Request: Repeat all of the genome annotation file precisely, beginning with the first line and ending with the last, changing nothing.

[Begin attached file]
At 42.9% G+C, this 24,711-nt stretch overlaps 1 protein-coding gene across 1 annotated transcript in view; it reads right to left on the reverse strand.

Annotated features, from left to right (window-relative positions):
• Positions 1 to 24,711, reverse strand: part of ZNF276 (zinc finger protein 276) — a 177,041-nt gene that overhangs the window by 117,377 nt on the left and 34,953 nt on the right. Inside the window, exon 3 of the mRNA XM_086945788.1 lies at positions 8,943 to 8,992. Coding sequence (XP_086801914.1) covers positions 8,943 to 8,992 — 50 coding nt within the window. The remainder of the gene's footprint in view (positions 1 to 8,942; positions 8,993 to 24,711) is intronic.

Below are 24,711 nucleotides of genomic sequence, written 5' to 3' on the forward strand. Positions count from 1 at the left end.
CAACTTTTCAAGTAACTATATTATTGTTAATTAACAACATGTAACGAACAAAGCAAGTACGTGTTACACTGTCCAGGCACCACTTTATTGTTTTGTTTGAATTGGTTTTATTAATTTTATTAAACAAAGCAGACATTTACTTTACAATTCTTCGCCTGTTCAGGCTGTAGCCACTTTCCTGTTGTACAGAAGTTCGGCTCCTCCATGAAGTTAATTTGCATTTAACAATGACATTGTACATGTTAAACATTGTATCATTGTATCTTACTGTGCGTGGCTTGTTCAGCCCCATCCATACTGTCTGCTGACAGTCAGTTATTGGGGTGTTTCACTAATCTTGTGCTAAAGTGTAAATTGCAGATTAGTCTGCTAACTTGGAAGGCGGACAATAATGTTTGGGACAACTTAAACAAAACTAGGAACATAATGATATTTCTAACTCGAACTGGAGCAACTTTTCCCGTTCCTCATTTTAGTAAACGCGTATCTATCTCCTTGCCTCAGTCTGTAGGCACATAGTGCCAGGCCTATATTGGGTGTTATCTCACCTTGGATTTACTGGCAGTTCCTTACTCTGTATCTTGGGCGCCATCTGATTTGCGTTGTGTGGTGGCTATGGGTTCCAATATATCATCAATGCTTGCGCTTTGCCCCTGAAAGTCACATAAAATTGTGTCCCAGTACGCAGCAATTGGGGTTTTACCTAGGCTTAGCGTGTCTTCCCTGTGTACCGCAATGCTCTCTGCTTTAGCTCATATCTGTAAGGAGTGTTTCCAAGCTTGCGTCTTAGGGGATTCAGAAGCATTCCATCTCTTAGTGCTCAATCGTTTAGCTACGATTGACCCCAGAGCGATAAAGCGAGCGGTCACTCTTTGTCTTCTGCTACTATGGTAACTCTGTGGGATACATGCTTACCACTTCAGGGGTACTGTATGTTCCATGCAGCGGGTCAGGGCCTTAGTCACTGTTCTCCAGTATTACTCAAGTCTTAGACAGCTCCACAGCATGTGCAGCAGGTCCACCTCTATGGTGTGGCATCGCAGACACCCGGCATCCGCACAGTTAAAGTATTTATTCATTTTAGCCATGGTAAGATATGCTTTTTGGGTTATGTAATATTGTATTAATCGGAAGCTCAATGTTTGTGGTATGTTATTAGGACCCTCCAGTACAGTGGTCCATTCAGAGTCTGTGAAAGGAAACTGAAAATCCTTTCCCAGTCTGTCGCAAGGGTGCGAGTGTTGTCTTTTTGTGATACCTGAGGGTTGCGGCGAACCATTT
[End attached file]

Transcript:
At 42.9% G+C, this 24,711-nt stretch overlaps 1 protein-coding gene across 1 annotated transcript in view; it reads right to left on the reverse strand.

Annotated features, from left to right (window-relative positions):
• Positions 1 to 24,711, reverse strand: part of ZNF276 (zinc finger protein 276) — a 177,041-nt gene that overhangs the window by 117,377 nt on the left and 34,953 nt on the right. Inside the window, exon 3 of the mRNA XM_086945788.1 lies at positions 8,943 to 8,992. Coding sequence (XP_086801914.1) covers positions 8,943 to 8,992 — 50 coding nt within the window. The remainder of the gene's footprint in view (positions 1 to 8,942; positions 8,993 to 24,711) is intronic.

Below are 24,711 nucleotides of genomic sequence, written 5' to 3' on the forward strand. Positions count from 1 at the left end.
CAACTTTTCAAGTAACTATATTATTGTTAATTAACAACATGTAACGAACAAAGCAAGTACGTGTTACACTGTCCAGGCACCACTTTATTGTTTTGTTTGAATTGGTTTTATTAATTTTATTAAACAAAGCAGACATTTACTTTACAATTCTTCGCCTGTTCAGGCTGTAGCCACTTTCCTGTTGTACAGAAGTTCGGCTCCTCCATGAAGTTAATTTGCATTTAACAATGACATTGTACATGTTAAACATTGTATCATTGTATCTTACTGTGCGTGGCTTGTTCAGCCCCATCCATACTGTCTGCTGACAGTCAGTTATTGGGGTGTTTCACTAATCTTGTGCTAAAGTGTAAATTGCAGATTAGTCTGCTAACTTGGAAGGCGGACAATAATGTTTGGGACAACTTAAACAAAACTAGGAACATAATGATATTTCTAACTCGAACTGGAGCAACTTTTCCCGTTCCTCATTTTAGTAAACGCGTATCTATCTCCTTGCCTCAGTCTGTAGGCACATAGTGCCAGGCCTATATTGGGTGTTATCTCACCTTGGATTTACTGGCAGTTCCTTACTCTGTATCTTGGGCGCCATCTGATTTGCGTTGTGTGGTGGCTATGGGTTCCAATATATCATCAATGCTTGCGCTTTGCCCCTGAAAGTCACATAAAATTGTGTCCCAGTACGCAGCAATTGGGGTTTTACCTAGGCTTAGCGTGTCTTCCCTGTGTACCGCAATGCTCTCTGCTTTAGCTCATATCTGTAAGGAGTGTTTCCAAGCTTGCGTCTTAGGGGATTCAGAAGCATTCCATCTCTTAGTGCTCAATCGTTTAGCTACGATTGACCCCAGAGCGATAAAGCGAGCGGTCACTCTTTGTCTTCTGCTACTATGGTAACTCTGTGGGATACATGCTTACCACTTCAGGGGTACTGTATGTTCCATGCAGCGGGTCAGGGCCTTAGTCACTGTTCTCCAGTATTACTCAAGTCTTAGACAGCTCCACAGCATGTGCAGCAGGTCCACCTCTATGGTGTGGCATCGCAGACACCCGGCATCCGCACAGTTAAAGTATTTATTCATTTTAGCCATGGTAAGATATGCTTTTTGGGTTATGTAATATTGTATTAATCGGAAGCTCAATGTTTGTGGTATGTTATTAGGACCCTCCAGTACAGTGGTCCATTCAGAGTCTGTGAAAGGAAACTGAAAATCCTTTCCCAGTCTGTCGCAAGGGTGCGAGTGTTGTCTTTTTGTGATACCTGAGGGTTGCGGCGAACCATTT